Lauren is on the run from her wealthy family. She’s inherited a fortune from her stepfather’s illegal organization. Her step brother wants to claim the fortune and so arranges to have her killed. (Ignoring, of course, laws of inheritance to some degree. If she has a will, the money would go to those in her will. A stepbrother might not even inherit if she died without a will.) She lives a low key life although has allowed her art to be displayed by one of her friends. During an art showing, Lauren feels that she is exposed and that the danger she left behind has just caught up with her.

Morton “Jacko” Jackman has been poleaxed from the moment he saw her, barely able to form to coherent sentences in her presence. The conceit of the LMR book is that the hero is so taken with the heroine that he devolves into a single cell organism capable of only one action–being close to the heroine. As a former Navy SEAL and current security services professional, he’s uniquely suited to protect Lauren.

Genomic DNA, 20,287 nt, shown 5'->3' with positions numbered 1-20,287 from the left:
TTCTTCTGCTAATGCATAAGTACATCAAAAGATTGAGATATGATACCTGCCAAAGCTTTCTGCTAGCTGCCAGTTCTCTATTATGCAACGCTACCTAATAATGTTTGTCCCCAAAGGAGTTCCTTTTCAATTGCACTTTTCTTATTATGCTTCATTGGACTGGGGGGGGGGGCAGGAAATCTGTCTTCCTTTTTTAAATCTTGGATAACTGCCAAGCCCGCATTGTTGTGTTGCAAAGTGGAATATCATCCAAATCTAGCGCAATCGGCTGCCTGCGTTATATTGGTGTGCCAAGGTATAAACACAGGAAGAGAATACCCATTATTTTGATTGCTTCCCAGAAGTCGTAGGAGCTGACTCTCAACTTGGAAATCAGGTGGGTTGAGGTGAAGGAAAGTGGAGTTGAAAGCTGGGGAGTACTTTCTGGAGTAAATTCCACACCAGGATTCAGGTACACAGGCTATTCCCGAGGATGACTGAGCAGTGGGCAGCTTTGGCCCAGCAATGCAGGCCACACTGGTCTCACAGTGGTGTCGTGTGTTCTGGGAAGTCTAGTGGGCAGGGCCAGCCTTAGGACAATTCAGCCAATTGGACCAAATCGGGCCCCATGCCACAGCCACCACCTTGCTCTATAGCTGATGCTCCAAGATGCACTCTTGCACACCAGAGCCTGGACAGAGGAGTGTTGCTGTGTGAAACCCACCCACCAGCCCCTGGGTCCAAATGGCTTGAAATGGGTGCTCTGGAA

Beyond the setup, there isn’t any emotional activity in the book and I’m not certain why they fall in love other than they do. There were many scenes devoted to the person who was pursuing Lauren and perhaps a few of those could have been focused on seeing why Lauren and Jacko belonged together as a couple beyond their physical imperative.

The story easily pulls off the sweetness of the big bad security guy falling for the talented, beautiful and fragile heroine. Jacko’s internal monologues were humorous and Lauren’s worry about her safety was understandable. There was very little dialogue, however, which maybe contributed to the lack of connection I felt between the two and the love scenes seemed truncated and less intense.

One weird element is that he has his motorcycle stashed in the back of his SUV for nearly the entirety of the book. I found that odd and I kept getting hung up on it. Like could a big hog really fit in the back of an SUV? Felicity, a geeky Star Wars quoting nerd girl, was a scene stealer and I look forward to her book.

I’m glad I read Jacko but for newcomers to LMR, I’d recommend Midnight Man to start with. C+

Best regards,

Jane